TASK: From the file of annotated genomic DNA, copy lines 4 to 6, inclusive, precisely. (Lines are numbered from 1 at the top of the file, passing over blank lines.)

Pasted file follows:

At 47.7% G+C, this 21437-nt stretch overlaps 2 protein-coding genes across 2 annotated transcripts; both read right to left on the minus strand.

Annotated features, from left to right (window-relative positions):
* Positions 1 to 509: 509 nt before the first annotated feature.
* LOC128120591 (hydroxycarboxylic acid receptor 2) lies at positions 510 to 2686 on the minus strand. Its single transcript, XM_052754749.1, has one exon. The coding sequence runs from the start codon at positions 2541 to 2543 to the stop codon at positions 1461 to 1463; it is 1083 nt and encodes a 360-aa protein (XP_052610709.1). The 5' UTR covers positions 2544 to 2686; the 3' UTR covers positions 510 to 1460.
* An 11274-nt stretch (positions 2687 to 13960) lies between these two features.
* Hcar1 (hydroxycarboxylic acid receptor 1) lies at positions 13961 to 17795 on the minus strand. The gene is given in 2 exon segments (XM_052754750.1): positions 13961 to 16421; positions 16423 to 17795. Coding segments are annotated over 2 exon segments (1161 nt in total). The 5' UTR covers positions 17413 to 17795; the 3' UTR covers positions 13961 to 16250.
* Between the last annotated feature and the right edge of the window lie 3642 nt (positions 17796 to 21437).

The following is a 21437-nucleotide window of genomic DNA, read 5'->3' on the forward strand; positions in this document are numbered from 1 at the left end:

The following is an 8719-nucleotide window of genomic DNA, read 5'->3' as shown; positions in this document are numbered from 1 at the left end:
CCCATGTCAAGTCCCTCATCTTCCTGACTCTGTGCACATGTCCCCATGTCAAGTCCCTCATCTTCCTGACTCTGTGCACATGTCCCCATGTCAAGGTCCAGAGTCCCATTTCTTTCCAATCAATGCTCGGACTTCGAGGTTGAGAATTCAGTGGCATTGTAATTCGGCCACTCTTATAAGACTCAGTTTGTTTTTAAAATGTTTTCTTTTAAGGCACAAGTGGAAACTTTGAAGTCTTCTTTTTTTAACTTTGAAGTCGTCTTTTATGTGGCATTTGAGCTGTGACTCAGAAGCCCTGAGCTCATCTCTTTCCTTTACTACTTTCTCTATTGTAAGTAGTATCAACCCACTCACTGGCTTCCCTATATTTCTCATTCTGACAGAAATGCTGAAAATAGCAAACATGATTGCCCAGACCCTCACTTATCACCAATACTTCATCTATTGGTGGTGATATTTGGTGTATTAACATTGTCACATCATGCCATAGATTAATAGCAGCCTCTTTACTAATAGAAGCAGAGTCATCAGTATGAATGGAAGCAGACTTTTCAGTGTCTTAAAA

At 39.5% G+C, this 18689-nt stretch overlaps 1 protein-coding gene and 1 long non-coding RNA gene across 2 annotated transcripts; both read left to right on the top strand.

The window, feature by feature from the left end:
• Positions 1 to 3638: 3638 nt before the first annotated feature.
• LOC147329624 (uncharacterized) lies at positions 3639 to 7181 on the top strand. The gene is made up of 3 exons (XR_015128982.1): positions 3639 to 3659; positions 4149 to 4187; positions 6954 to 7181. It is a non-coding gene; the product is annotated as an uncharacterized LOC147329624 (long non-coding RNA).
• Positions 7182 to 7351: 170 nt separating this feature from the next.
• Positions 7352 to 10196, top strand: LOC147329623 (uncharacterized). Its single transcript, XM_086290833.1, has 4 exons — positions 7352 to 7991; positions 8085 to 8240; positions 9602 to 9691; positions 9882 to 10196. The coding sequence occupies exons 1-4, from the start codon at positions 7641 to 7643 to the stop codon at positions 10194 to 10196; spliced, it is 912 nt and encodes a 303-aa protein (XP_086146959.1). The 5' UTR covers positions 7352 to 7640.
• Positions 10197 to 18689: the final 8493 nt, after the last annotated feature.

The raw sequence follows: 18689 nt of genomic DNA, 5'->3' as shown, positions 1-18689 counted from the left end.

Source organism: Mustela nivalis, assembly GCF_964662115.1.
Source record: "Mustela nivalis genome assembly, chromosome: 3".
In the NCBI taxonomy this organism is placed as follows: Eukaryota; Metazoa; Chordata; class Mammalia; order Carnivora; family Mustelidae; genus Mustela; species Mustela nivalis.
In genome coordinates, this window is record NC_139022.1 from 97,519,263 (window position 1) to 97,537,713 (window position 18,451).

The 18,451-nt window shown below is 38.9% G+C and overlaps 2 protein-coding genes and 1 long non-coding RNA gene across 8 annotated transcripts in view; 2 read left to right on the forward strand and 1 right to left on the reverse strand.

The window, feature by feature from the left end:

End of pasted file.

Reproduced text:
* LOC128120591 (hydroxycarboxylic acid receptor 2) lies at positions 510 to 2686 on the minus strand. Its single transcript, XM_052754749.1, has one exon. The coding sequence runs from the start codon at positions 2541 to 2543 to the stop codon at positions 1461 to 1463; it is 1083 nt and encodes a 360-aa protein (XP_052610709.1). The 5' UTR covers positions 2544 to 2686; the 3' UTR covers positions 510 to 1460.
* An 11274-nt stretch (positions 2687 to 13960) lies between these two features.
* Hcar1 (hydroxycarboxylic acid receptor 1) lies at positions 13961 to 17795 on the minus strand. The gene is given in 2 exon segments (XM_052754750.1): positions 13961 to 16421; positions 16423 to 17795. Coding segments are annotated over 2 exon segments (1161 nt in total). The 5' UTR covers positions 17413 to 17795; the 3' UTR covers positions 13961 to 16250.